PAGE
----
accent

a

I. noun accent /ˈaks(ə)nt, ˈaksɛnt /

1. a distinctive way of pronouncing a language, especially one associated with a particular country, area, or social class

a strong American accent.
she never mastered the French accent.
2. a distinct emphasis given to a syllable or word in speech by stress or pitch.

the accent falls on the middle syllable.
3. a mark on a letter, typically a vowel, to indicate pitch, stress, or vowel quality

a circumflex accent.
4.
[Music] an emphasis on a particular note or chord.

short fortissimo accents.
5. [in sing.] a special or particular emphasis

the accent is on participation.
6. a feature which gives a distinctive visual emphasis to something.

blue woodwork and accents of red.
II. verb [with obj.] accent /akˈsɛnt /

1. emphasize (a particular feature)

fabrics which accent the background colours in the room.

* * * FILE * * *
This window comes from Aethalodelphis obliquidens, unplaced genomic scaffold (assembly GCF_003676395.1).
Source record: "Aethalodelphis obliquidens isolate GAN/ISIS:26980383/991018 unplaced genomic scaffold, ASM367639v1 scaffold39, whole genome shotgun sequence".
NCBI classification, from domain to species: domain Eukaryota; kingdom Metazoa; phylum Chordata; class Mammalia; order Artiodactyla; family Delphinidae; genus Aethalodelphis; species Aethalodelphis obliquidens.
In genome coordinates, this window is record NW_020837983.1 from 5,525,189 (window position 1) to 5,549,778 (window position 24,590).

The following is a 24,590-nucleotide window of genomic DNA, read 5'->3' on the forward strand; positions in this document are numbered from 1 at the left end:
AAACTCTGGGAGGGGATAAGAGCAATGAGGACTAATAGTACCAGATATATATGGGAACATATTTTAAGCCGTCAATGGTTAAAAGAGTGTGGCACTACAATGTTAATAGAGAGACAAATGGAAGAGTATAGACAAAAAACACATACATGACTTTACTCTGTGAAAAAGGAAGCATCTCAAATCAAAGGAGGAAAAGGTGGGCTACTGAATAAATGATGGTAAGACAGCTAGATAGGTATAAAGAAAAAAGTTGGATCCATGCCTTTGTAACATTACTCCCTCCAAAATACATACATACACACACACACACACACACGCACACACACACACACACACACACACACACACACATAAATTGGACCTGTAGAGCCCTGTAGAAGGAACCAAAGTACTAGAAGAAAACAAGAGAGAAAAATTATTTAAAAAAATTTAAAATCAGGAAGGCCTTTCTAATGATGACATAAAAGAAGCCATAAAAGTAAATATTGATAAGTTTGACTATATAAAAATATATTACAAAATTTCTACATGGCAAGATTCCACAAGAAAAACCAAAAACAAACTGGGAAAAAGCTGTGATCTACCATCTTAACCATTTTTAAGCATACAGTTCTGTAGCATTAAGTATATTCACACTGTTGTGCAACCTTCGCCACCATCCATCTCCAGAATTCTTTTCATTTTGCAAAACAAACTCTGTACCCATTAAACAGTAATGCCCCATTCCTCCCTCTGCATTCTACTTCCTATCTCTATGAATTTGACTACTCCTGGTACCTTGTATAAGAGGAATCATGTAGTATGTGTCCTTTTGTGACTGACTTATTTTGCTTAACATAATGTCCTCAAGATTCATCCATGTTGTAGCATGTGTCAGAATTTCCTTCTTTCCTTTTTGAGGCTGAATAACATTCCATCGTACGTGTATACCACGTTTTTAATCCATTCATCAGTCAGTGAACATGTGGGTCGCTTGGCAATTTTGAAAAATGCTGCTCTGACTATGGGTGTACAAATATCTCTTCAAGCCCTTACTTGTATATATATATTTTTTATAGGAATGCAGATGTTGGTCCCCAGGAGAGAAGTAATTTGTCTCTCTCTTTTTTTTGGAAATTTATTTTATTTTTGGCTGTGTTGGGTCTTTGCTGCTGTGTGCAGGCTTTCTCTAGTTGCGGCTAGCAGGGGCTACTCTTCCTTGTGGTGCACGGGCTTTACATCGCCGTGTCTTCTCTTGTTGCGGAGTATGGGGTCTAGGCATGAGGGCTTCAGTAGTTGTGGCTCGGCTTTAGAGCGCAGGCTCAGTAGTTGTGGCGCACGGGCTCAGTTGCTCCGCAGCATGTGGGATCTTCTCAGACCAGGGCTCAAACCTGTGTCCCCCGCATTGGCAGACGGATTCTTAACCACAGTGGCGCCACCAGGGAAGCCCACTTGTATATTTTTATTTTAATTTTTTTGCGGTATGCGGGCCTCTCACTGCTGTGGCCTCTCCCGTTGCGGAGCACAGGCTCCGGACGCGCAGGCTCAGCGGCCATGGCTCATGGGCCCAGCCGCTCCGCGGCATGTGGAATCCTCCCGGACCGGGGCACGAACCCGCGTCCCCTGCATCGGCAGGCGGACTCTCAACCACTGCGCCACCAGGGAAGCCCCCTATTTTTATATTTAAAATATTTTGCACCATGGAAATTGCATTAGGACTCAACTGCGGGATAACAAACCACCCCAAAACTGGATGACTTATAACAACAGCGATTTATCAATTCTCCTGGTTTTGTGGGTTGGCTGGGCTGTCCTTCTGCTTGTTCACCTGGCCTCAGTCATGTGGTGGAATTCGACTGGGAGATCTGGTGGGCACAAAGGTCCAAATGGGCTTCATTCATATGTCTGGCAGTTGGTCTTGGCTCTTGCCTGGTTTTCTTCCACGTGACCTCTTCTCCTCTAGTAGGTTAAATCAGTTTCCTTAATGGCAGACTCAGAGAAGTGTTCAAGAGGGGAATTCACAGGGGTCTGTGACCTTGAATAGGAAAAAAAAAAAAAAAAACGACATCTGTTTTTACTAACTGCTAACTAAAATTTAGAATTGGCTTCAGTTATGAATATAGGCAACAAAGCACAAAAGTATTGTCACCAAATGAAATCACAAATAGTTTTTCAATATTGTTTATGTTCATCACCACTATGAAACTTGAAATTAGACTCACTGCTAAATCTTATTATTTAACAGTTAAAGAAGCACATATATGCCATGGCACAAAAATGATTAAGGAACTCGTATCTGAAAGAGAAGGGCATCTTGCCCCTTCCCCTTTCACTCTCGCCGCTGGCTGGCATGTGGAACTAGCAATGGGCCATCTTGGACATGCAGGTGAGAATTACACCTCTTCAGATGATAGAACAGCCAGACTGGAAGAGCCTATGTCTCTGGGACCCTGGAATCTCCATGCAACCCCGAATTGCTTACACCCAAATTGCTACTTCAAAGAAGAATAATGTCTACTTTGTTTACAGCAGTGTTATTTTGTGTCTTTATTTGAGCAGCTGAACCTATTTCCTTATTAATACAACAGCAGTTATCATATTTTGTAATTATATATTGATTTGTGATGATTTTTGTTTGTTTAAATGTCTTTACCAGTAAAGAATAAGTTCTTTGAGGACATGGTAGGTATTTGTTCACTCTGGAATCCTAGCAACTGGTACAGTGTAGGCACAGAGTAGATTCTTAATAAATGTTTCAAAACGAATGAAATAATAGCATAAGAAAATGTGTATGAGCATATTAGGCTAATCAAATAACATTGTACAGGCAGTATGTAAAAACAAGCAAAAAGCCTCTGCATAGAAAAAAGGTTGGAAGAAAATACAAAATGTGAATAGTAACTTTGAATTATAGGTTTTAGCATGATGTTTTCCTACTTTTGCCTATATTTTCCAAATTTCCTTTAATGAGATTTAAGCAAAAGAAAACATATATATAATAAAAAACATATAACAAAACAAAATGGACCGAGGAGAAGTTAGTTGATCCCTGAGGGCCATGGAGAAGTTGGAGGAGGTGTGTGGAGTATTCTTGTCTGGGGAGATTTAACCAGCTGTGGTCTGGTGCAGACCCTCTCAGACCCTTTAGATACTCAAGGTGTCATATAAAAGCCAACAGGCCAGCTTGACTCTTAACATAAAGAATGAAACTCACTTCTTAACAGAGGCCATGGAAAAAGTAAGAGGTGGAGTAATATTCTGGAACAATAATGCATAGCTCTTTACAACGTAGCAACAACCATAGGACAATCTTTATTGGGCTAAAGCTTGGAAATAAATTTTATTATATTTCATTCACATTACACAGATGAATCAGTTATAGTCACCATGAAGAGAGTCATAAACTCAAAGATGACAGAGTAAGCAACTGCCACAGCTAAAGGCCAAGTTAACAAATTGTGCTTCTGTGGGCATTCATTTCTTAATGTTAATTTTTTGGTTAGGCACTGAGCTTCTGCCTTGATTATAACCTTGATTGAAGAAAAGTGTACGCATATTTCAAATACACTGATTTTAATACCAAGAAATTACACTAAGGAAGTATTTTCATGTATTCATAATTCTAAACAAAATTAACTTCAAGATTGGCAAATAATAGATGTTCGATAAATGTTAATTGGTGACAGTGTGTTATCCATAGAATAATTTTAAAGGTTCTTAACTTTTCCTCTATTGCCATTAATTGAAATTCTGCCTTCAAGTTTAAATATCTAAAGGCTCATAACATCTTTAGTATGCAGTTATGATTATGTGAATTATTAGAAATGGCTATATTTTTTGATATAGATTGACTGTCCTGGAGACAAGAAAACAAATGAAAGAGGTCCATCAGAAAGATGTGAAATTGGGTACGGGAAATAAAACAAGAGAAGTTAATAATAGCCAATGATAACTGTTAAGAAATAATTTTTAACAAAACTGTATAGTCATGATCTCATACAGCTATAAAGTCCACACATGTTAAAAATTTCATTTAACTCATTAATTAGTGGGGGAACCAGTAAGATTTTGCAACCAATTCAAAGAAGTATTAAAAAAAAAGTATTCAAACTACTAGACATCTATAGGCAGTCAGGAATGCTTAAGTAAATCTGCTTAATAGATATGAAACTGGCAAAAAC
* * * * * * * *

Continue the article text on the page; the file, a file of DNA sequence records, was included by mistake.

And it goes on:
2.
[Music] play (a note or beat) with emphasis.

the quick tempo means there is less scope for accenting offbeat notes.
III. derivatives

accentual /akˈsɛn(t)ʃʊəl /
adjective


– origin late Middle English (in the sense ‘intonation’): from Latin accentus ‘tone, signal, or intensity’ (from ad- ‘to’ + cantus ‘song’), translating Greek prosōidia ‘a song sung to music, intonation’.

Add Comment

By Oxford

Oxford

Get in touch

Quickly communicate covalent niche markets for maintainable sources. Collaboratively harness resource sucking experiences whereas cost effective meta-services.